France's Nicolas Sarkozy and Germany's Angela Merkel are preparing to centralise control of EU members' budgets in order to rein in their debt crisis.
French President Nicolas Sarkozy and German Chancellor Angela Merkel meet in Paris on Monday under pressure to align their positions on centralising control of eurozone budgets to stem a debt crisis that threatens Europe’s currency union.
After individually outlining their views last week on closer fiscal integration, the two leaders must overcome remaining differences in order to fine tune proposals they want to present to European Union leaders in Brussels on Thursday, on the eve of a summit.
The duo, increasingly dubbed “Merkozy” as they intensify bilateral efforts to restore confidence in the battered eurozone, will meet over lunch and is expected to hold a news conference afterward.
They aim to agree on proposals for more coercive budget discipline in the eurozone, likely via treaty change, which they want all 27 EU leaders to approve at Friday’s summit.
Financial markets rallied last week after central banks took action to provide funding for European banks and on hopes of a Franco-German master plan. European Central Bank chief Mario Draghi signalled that a eurozone “fiscal compact” could nudge the bank to act more decisively to fight the crisis.
The sticking point is that while Merkel wants euro states to surrender budgetary control to a European authority with veto power, which would require changing the EU treaty, France wants governments to have control of imposing sanctions on slackers.
Calls for federal system
While Germany, fed up with costly bailouts, wants a more federal EU system, Sarkozy is under fire five months from a presidential election from political rivals who accuse him of being ready to hand over sovereignty to unelected EU officials.
Socialist presidential hopeful Francois Hollande and far-right leader Marine Le Pen both lashed out on Sunday at the idea of handing Brussels more control of public finances.
Bruno Le Maire, agriculture minister and a close aide of Sarkozy’s, said that far from undermining French sovereignty, tightening budget control would restore confidence and reduce the power of markets to wreak havoc with public finances.
He said France was completely opposed to Berlin’s idea of giving the European Court of Justice a veto on national budgets and said the role of Brussels should be to advise national governments to apply sanctions to each other.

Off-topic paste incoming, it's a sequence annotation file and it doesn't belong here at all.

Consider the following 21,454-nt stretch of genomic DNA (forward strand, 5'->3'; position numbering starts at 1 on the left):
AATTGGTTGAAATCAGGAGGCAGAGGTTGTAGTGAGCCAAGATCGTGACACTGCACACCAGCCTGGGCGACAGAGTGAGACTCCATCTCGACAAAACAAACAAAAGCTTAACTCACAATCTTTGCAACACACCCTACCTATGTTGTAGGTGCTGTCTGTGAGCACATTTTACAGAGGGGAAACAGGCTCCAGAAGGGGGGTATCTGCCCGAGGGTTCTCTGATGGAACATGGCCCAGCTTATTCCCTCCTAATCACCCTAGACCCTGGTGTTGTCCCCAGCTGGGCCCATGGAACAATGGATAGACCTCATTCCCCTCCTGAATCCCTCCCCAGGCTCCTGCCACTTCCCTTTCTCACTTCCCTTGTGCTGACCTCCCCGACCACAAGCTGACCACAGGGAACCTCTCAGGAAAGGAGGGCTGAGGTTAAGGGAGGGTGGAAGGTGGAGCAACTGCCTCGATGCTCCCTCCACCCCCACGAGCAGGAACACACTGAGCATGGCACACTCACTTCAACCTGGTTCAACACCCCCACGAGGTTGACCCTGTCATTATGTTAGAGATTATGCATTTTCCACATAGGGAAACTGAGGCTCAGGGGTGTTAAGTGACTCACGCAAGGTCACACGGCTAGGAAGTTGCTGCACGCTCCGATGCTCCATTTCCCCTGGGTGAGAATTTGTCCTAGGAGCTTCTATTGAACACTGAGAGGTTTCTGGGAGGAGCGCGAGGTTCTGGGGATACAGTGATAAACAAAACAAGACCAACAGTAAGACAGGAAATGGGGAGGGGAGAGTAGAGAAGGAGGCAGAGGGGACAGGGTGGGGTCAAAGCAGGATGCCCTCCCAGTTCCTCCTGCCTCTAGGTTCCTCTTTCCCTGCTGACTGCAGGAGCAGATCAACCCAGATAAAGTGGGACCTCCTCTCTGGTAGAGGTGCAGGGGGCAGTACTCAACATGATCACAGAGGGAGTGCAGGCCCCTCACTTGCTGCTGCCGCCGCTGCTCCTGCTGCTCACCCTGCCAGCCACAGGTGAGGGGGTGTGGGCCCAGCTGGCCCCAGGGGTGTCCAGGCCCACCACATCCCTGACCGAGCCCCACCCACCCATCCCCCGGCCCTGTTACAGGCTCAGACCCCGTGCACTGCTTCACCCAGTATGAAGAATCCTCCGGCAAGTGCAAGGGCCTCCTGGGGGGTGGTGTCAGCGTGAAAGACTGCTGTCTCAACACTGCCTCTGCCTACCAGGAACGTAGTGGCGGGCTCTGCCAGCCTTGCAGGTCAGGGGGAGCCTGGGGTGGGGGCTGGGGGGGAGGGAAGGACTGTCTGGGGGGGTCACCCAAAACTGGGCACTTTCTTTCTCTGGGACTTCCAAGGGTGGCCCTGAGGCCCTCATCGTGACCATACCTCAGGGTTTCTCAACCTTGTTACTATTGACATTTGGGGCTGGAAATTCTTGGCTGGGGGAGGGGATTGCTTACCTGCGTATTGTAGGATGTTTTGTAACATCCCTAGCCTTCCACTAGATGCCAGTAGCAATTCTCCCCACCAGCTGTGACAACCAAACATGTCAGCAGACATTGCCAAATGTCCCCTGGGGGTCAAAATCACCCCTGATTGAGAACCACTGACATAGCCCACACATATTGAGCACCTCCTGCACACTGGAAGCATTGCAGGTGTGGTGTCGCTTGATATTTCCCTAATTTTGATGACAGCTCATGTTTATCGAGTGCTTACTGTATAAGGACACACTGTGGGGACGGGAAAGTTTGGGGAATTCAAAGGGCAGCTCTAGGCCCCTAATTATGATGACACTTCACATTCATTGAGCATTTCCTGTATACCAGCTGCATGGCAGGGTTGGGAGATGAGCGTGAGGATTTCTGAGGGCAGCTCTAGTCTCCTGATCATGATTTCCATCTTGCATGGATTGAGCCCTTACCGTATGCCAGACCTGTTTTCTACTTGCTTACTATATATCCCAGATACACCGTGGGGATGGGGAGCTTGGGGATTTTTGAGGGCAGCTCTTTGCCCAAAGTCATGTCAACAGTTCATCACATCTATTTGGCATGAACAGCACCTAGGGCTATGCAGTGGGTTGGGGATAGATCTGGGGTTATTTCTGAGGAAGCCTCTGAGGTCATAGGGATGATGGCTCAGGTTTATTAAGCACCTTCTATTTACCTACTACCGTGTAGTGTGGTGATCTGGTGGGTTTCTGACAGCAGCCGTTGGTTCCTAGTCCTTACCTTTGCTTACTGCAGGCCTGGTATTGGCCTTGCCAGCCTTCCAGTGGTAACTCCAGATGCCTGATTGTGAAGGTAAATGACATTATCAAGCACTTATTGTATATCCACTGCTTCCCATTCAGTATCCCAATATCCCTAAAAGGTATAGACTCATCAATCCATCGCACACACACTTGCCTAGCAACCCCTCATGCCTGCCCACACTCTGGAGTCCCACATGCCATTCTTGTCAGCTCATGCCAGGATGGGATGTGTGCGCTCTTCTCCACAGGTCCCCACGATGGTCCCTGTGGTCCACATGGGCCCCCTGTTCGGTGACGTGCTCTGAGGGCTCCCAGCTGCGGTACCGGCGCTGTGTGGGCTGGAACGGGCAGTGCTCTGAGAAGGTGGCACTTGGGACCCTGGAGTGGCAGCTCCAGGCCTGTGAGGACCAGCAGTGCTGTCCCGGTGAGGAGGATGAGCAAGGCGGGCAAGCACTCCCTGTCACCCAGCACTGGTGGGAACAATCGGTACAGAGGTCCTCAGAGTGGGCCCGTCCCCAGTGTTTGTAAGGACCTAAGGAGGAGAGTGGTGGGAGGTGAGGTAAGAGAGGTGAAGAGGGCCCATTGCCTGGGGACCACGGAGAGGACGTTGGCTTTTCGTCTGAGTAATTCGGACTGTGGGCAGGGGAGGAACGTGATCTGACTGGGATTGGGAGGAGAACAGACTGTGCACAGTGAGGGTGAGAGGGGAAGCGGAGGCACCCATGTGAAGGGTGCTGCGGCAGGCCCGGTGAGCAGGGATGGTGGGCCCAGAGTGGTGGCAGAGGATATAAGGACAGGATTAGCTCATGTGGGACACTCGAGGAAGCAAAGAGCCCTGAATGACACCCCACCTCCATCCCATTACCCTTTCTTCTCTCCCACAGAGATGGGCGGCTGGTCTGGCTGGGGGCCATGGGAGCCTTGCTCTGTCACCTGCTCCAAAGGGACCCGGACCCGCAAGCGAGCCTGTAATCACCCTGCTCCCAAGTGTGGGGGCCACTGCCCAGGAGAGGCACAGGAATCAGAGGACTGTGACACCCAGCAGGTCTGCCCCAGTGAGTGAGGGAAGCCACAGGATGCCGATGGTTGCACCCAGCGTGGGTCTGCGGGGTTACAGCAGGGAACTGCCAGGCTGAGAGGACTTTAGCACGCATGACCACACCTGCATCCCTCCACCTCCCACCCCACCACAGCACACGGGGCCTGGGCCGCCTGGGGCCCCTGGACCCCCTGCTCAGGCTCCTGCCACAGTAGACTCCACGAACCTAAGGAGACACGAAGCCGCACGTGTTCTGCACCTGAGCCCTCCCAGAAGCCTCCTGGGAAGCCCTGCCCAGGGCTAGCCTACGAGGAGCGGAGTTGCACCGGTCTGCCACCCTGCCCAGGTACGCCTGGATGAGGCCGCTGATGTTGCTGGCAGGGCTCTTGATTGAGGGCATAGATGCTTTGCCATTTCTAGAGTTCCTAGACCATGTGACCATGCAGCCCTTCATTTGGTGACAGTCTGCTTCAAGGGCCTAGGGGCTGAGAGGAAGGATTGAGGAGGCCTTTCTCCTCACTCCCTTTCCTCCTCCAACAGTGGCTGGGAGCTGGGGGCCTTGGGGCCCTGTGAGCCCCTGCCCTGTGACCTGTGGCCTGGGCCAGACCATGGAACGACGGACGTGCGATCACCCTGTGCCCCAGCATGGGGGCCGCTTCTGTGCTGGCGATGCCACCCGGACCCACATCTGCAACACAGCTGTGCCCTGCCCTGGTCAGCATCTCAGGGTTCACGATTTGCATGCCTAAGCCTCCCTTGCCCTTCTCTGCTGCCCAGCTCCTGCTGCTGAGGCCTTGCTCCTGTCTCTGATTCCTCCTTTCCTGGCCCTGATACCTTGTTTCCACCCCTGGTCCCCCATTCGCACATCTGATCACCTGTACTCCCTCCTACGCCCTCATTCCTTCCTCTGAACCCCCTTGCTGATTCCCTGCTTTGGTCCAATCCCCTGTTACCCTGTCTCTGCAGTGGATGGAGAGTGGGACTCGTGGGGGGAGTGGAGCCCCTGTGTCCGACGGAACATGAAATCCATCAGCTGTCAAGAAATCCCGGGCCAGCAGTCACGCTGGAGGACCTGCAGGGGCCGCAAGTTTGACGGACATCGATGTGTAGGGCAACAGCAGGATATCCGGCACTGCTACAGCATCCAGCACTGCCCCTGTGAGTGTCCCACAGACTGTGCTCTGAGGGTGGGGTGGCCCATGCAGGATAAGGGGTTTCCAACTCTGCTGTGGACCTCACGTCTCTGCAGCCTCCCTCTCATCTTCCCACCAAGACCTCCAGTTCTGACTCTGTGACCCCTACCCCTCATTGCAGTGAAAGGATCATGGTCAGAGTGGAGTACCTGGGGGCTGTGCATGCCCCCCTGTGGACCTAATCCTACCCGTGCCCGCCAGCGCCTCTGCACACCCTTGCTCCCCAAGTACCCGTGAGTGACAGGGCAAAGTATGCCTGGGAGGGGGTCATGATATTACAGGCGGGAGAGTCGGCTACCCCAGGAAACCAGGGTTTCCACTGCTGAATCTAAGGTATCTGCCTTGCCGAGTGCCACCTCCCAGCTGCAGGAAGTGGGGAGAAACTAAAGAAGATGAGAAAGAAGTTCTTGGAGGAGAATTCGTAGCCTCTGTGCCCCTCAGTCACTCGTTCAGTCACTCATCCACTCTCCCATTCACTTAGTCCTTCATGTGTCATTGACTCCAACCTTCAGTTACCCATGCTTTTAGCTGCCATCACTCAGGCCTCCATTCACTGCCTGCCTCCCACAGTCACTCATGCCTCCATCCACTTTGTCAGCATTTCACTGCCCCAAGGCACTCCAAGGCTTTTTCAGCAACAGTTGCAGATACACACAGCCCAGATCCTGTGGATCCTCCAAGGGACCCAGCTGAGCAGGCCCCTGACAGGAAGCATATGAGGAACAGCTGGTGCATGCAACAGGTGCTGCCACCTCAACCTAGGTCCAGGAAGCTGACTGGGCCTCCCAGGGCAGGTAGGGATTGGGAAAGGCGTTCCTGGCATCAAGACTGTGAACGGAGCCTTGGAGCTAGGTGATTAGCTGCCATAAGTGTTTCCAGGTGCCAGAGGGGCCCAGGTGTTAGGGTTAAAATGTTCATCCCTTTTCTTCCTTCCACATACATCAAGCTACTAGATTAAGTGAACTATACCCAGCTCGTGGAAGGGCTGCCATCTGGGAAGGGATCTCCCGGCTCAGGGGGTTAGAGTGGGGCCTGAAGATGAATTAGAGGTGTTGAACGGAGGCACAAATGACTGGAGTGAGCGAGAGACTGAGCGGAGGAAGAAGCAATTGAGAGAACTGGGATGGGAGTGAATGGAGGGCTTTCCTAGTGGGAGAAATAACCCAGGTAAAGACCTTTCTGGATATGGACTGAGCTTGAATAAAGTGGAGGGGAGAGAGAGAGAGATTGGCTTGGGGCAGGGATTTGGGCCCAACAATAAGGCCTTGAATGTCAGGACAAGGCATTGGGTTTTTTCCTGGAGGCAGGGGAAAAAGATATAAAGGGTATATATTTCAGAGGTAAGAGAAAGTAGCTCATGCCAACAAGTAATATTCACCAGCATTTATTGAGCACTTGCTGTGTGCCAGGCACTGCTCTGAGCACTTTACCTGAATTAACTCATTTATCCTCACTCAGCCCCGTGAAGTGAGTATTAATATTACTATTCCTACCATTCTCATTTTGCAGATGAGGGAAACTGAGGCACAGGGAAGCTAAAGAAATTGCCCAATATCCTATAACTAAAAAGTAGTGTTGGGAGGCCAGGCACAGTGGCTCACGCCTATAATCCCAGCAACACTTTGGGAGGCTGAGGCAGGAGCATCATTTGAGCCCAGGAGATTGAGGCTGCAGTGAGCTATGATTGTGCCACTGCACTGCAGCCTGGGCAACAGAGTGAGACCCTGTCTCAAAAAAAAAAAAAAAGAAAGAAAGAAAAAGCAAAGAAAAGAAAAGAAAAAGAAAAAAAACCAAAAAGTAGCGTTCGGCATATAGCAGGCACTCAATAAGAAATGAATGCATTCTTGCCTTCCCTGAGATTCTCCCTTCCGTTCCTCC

“This is about building a European sovereignty that will make us stronger and guarantee the future of the single currency,” he told Radio France Politique.
Analysts cautioned that opposition in other euro states to a more intrusive and stringent fiscal regime could yet derail a rescue plan that has eluded eurozone leaders for two years.
Opposing treaty change
Italy’s new technocrat premier Mario Monti unveiled a €30-billion package of austerity measures on Sunday: increasing value added tax, reintroducing a property tax and raising the pension age.
Several other governments, notably Britain, Ireland and the Netherlands, oppose treaty change for domestic political reasons and fear they would not win public backing in referendums.
“Investors would be well advised to adopt a cautious stance in the run-up to next Friday’s EU summit,” said Nicholas Spiro of debt consultancy Spiro Sovereign Strategy.
British Prime Minister David Cameron said following talks with Sarkozy in Paris on Friday that he was not convinced treaty change was needed and that if the EU’s founding charter were reviewed he would ensure Britain’s interests were protected.
Sarkozy will hold talks on Wednesday in Paris with US Treasury Secretary Timothy Geithner, whose fourth trip to Europe since early September reflects US concern about the eurozone.
Geithner visits Frankfurt and Berlin on Tuesday to meet Draghi and German officials. Later in the week he joins EU leaders at a political congress in the French city of Marseille due to be dominated by euro crisis talks and then heads to Milan to meet Italy’s new Prime Minister Mario Monti.
Berlin and Paris are under unprecedented pressure to see eye to eye in a crisis that has split them on issues such as the role of the ECB in lending to troubled states and on the matter of whether the bloc should issue joint euro bonds.
Regarding another disagreement, over language in the eurozone’s permanent bailout mechanism compelling bondholders to accept losses, sources said on Sunday that Germany was prepared to soften that reference to private sector involvement in line with France’s wishes.
Sources close to Merkel have also said that depending how this week’s talks go, she could overrule hostility from the Bundesbank and support the ECB stepping up its debt purchases from troubled euro states as a short-term bridging measure.
In terms of their push for closer fiscal governance, Berlin and Paris hope to short circuit the complex treaty amendment procedure by wrapping their budgetary proposals into a single amended protocol. They hope to avoid a parliamentary convention and reduce the need for national referendums on ratification.
That position has angered some lawmakers but they argue that the crisis is an emergency that requires swift action.—Reuters